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Pathways to peace

Labyrinths are a sanctuary for contemplation

Jennifer Larue Correspondent

You’ve probably seen them in your travels. Perhaps you’ve mistaken them for an alien ship’s landing pad and you ran for the hills or you’ve simply wondered about the curious, almost familiar, design. They could be found in backyards, in gardens, randomly placed in wide open places or hidden in the woods.

These winding arrangements, called labyrinths, are not intended to merely arouse curiosity. Their purpose is to provide a place for peace and contemplation.

Walking across a creek on a wooden bridge then winding down to a clearing on the property of Jane Sloan and John Hancock’s West Plains home, one is instantly calmed. It is quiet. There is a path defined by rocks curving into its center. Step in and begin.

Sloan and Hancock’s labyrinth, called Gaea, is fashioned after the 10-circuit Chartres, a 13th century design inlaid into the floor of the Chartres Cathedral in France. It is believed to have been a representation of the pilgrimage to Jerusalem so others could walk in the footsteps of Christ. Today, modern pilgrims use the labyrinth to pray, contemplate, meditate and grow spiritually.

While walking the Gaea labyrinth, one is led toward the center and then back toward the outside of the design. You curve, stop, turn, curve, stop and turn again. You go at your own pace and think your own thoughts; what you contemplate on or leave at each stop is up to the walker. Once you reach the center, you repeat the motions until you step out from where you entered. “It is a transformative tool for people,” said Eloiwa DeFreitas, a certified labyrinth facilitator, “It unwinds us and brings us into the present, filling us with peace and well-being.”

As opposed to a maze, which has dead ends, high walls and many options, a labyrinth has only one path and is meant to bring clarity, not confusion. Each turn can be a representation of life and the choices we make, and though our ways of walking may differ, the roads and destinations are quite similar. “The human parts of us are all the same; the differences are on the surface,” Hancock said, “It takes effort, tolerance, generosity and the discovery of common threads to connect us.”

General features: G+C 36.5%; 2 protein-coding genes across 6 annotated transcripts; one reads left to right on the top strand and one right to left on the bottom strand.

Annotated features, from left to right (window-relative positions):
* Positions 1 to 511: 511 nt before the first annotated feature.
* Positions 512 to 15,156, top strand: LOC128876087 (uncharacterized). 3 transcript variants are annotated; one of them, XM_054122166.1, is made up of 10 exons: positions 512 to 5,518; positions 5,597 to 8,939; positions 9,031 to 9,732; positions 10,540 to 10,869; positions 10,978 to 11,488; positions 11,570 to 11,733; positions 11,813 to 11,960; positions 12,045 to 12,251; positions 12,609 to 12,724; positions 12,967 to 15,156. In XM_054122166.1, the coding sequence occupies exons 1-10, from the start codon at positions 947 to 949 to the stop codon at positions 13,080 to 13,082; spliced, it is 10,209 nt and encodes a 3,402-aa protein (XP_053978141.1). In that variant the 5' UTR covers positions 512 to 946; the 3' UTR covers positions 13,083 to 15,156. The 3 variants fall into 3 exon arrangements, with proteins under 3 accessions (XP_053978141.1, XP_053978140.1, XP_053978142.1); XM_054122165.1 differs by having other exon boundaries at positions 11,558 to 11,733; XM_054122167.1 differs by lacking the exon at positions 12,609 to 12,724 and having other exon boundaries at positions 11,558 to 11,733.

Though there are dozens of labyrinth designs from many different cultures going back more than 5,000 years, the gist is the same; a spiritual journey that, like any journey, begins with a single step.

Just off the Palouse Highway in south Spokane is a place called the Clare Center, where below the main building is a flattened clearing and a labyrinth. Bill Stanaway, the facilities coordinator of the Clare House, said, “We provide a sanctuary for people that are quite busy; a place of relaxation and rest. The labyrinth gives you a different perspective. At each stopping point, you can reflect on what needs to change in your life and then you go in a different direction.”

Inside St. John’s Cathedral just off Grand Boulevard, a portable labyrinth painted onto canvas lays on the floor described as a “mystical tradition that insists on being reborn.” It is put out periodically in order for visitors to “walk the sacred path.”

Off the beaten path, on the grounds of the Cathedral is another labyrinth that looks like it’s been there a while; large rocks form a definite pattern among weeds, tall grass, and even trees. It is fun to trip along the rustic path like a mountain goat and make light of the serious things life throws at you; sure you might stumble, but the path is still there.

On the north side of town, another labyrinth sits on the grounds of the Unitarian Universalist Church of Spokane. It is a Celtic Triple Spiral. “It is moving meditation that includes releasing, opening up, and letting go,” said church member and labyrinth enthusiast Elaine Stevens.

Other area labyrinths include one on the grounds of Spokane Community College done in bricks, and one pressed into a cement pad at an elementary school in the Hillyard area. More probably exist, consciously or not, incorporated into landscape designs or floor plans.

Labyrinths have been used in prisons, hospitals and schools, and the designs are universal and eerily similar to crop circles (some have in fact been mowed into wheat fields and grassy parks), all to benefit others and help them find their way, whatever way that may be.

“It’s a place where you can go to quiet your mind,” said Sloan, “Or have really serious conversations, with yourself or whoever.”

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